I joined NU Women a number of years ago on the suggestion of my line manager at the time. I attended one of the career conversation events and found the honesty and insights brilliant. I was amongst a number of volunteers who to help set up NUWPSN, as I wanted to use my passion for gender equality to create opportunities for Professional Services (PS) women to connect and address issues in the productive way the NU Women group had for academic colleagues.

Since then, the network has helped me to meet lots of colleagues across the University and learn that we are all facing similar challenges, which without this knowledge and the community that’s out there, can feel like you’re the only one. Personally, it has given me a sense of belonging to a great community with great purpose where everyone is valued. It’s also given me insights and perspectives on challenges or opportunities I might never have otherwise come across. It’s exciting to be part of a community dedicated to women during such dynamic point in society; playing a small role in an important movement.

What has been your favourite NUWPSN event so far?

Personally, one of the most striking events has been the workshop developed by the NU Women PS committee, led by Nicola Dolman and the North Leadership Centre, on the ‘good manager’, which explored matters such as delegation and difficult conversations. We had heard this had become particularly hard for many female managers, due to increased pressure on PS resources and restructuring and tension between the two.

Afterwards, I bumped into a colleague coming back from one of the sessions, who they told me the workshops were so well timed. Before the session, they had felt like they were ready to give up their role, but the guidance and peer support had given them the motivation to carry on. It really hit home how important the support the network offers is and the positive impact it can have, most importantly to an individual, but also to their colleagues and the University.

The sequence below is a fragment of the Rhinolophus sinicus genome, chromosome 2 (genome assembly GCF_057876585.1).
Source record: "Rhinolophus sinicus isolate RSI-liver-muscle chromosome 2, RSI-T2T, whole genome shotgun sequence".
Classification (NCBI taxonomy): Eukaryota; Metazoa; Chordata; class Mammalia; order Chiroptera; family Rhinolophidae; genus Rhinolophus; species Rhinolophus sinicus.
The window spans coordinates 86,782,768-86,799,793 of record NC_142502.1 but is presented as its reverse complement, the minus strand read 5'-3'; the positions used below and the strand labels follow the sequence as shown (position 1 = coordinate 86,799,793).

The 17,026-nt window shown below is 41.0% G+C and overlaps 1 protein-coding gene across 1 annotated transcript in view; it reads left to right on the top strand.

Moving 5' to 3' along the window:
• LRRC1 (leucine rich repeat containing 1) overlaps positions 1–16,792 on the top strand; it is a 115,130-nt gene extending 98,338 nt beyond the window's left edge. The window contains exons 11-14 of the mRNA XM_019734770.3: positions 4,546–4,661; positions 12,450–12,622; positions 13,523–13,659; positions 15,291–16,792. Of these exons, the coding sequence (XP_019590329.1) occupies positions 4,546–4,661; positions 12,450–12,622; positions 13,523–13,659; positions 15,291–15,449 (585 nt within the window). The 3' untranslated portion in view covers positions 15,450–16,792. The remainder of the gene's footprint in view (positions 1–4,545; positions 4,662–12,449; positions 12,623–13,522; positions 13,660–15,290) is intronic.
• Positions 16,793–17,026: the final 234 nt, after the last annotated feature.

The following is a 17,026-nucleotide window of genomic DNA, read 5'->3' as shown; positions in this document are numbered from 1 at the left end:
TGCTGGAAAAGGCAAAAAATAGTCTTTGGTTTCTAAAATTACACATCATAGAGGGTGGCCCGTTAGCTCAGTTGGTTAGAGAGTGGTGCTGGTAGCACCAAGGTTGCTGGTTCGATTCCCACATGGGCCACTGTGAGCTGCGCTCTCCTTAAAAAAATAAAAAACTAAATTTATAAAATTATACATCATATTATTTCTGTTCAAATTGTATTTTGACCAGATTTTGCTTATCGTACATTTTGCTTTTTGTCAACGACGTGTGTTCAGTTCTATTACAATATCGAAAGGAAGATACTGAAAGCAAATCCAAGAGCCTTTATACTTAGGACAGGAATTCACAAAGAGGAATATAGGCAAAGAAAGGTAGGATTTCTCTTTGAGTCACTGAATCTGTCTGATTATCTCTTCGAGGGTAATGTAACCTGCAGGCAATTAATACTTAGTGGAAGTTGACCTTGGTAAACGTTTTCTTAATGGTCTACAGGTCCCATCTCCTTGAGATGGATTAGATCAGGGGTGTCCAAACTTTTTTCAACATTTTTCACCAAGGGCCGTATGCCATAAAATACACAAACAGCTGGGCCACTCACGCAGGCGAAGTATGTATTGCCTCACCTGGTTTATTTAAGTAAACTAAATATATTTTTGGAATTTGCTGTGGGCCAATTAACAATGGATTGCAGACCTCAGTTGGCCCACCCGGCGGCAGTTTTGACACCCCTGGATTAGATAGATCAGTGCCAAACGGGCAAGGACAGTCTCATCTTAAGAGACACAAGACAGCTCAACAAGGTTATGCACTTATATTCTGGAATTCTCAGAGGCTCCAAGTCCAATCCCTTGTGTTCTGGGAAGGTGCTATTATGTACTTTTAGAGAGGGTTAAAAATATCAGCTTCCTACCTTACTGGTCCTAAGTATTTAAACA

What would you tell someone who was looking to get involved with the network?

The network is a community and so you can get involved in so many ways. Engage by sharing experience and insights, suggest topics for future events, raise issues which the committee can help address, volunteer on the steering committee to organises the events and activities, and champion each other in the workplace.

NUWPSN often ask for volunteers to help with events by sharing their experiences with others. This has been key in the success of their graded round table discussions, which allowed the opportunity to ask burning questions on how someone got to a particular grade, the work life balance, can it be done part time, and how they manage the day-to-day personal and professional responsibilities with career progression. This offers an informal opportunity to reality check aspects which may be important to career development decisions.

Where you might see the network going in the future?

I’m excited about the future for NU Women Professional. At the end of last academic year we replenished our steering committee with representation across all areas and grades and the perspectives and energy feels like this will really be a great year for the community. We’re especially looking forward to working closer with our EDI networks and groups to develop an even wider community.

Events planned for this year include a careers drop in for support with CV’s and applications, and a joint session with NU Women on the latest concepts which can support workplace wellbeing.​​

Plans are also underway for NU Women and NU Women Professional to become part of developing regional and national networks for women in Higher Education. The opportunities these will create for gender and community members are exciting.

To read more about NU Women Professional Services Network, please see this page. They also keep joint social media channels with NU Women, so you can follow them on Twitter @NU_Women or visit their blog.